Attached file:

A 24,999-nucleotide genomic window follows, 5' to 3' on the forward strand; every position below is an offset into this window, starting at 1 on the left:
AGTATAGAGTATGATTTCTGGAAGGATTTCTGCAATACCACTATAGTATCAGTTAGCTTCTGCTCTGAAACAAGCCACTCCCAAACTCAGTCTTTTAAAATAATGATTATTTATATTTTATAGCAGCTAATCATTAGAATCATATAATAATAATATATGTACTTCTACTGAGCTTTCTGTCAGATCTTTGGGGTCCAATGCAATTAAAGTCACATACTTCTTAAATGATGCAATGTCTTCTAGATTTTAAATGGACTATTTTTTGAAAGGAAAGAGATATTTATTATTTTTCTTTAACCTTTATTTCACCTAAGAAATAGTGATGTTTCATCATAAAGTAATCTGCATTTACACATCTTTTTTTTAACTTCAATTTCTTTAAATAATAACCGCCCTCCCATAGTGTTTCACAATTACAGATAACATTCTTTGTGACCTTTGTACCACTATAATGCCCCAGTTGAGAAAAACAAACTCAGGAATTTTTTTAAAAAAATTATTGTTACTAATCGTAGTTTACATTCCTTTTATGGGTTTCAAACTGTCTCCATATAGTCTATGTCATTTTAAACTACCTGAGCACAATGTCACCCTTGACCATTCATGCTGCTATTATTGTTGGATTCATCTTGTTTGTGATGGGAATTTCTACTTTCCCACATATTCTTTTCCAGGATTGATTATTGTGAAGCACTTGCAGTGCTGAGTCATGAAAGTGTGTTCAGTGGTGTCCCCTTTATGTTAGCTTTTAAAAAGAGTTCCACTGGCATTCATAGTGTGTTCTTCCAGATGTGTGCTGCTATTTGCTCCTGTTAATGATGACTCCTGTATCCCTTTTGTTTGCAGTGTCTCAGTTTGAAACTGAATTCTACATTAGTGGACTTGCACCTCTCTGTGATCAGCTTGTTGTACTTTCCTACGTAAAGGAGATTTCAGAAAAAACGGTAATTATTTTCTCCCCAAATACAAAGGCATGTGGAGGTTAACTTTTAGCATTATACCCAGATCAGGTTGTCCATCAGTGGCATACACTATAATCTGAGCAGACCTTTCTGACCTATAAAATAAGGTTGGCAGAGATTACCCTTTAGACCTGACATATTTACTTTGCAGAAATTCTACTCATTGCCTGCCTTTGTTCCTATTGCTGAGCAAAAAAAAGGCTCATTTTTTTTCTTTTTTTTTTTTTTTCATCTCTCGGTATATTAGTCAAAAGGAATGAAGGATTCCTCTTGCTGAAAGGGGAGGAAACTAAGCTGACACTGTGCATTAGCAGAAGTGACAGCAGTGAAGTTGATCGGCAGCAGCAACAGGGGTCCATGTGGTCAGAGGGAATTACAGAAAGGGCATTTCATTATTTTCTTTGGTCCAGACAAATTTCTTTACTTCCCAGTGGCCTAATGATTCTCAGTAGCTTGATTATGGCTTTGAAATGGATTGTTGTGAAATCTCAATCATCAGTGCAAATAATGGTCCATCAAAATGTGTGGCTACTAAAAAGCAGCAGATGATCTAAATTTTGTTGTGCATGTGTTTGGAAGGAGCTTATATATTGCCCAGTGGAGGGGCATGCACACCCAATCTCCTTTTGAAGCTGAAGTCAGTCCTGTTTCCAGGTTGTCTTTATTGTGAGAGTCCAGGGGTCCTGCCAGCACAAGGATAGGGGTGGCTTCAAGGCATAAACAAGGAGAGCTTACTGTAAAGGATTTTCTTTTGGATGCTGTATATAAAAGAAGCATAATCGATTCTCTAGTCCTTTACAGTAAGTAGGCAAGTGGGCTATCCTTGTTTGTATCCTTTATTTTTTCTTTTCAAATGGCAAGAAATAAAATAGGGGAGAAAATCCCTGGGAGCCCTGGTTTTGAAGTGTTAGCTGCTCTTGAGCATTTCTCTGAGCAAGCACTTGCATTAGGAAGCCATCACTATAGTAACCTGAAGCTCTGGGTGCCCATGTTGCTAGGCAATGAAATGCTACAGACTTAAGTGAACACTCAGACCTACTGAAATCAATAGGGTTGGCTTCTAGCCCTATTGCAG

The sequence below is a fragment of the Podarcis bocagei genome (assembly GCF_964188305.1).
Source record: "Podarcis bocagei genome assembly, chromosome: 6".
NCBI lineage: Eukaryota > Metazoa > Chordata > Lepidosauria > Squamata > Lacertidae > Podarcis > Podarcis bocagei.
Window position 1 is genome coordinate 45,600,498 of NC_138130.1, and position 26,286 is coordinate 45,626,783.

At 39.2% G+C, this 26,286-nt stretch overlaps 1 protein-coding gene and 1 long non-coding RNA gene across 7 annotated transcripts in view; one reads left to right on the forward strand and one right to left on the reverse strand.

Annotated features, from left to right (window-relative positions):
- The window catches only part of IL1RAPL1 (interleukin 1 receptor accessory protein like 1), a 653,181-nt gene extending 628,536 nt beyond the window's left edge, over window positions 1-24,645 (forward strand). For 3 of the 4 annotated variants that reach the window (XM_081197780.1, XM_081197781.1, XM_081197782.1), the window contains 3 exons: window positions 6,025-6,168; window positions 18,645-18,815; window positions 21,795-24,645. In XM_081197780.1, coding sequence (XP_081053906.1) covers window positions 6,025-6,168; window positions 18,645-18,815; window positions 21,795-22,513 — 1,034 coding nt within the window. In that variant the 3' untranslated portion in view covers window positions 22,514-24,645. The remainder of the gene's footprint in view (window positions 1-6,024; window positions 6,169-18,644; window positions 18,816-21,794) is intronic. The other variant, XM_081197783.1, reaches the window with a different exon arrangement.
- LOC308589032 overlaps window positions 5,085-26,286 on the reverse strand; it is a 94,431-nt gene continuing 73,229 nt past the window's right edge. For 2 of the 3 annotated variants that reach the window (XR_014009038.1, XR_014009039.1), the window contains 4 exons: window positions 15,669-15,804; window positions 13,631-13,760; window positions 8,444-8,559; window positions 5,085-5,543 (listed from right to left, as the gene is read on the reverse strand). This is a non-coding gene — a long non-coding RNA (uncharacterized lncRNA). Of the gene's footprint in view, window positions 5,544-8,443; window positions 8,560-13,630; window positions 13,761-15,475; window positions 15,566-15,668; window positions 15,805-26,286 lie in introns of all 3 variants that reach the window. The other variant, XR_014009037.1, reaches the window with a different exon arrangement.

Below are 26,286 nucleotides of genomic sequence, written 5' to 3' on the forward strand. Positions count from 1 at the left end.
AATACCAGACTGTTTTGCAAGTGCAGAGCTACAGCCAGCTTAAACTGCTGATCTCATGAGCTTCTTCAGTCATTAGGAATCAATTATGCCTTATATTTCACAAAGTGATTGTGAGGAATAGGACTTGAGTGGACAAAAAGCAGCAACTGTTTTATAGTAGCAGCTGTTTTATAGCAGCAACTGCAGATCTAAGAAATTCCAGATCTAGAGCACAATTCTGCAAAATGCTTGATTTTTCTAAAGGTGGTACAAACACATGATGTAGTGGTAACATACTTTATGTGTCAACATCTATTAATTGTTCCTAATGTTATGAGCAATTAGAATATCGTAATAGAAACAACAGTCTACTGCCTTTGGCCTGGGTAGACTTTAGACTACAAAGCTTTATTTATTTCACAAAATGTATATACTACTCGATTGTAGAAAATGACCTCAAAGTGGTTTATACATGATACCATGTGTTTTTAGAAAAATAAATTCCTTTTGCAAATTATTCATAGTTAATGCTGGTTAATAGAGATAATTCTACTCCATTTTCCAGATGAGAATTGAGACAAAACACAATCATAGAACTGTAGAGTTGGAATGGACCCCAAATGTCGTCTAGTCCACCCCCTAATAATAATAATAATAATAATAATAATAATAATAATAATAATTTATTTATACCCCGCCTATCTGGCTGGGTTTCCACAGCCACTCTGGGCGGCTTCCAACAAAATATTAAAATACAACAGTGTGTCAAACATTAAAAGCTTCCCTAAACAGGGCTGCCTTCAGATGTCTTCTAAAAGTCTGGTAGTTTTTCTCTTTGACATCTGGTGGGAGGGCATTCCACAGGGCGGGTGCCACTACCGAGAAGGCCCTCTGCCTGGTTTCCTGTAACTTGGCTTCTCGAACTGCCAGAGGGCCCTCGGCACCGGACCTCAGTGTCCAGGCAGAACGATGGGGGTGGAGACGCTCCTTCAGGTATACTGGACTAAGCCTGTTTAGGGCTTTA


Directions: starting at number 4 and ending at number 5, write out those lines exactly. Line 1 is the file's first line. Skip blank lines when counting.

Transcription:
Source record: "Podarcis bocagei genome assembly, chromosome: 6".
NCBI lineage: Eukaryota > Metazoa > Chordata > Lepidosauria > Squamata > Lacertidae > Podarcis > Podarcis bocagei.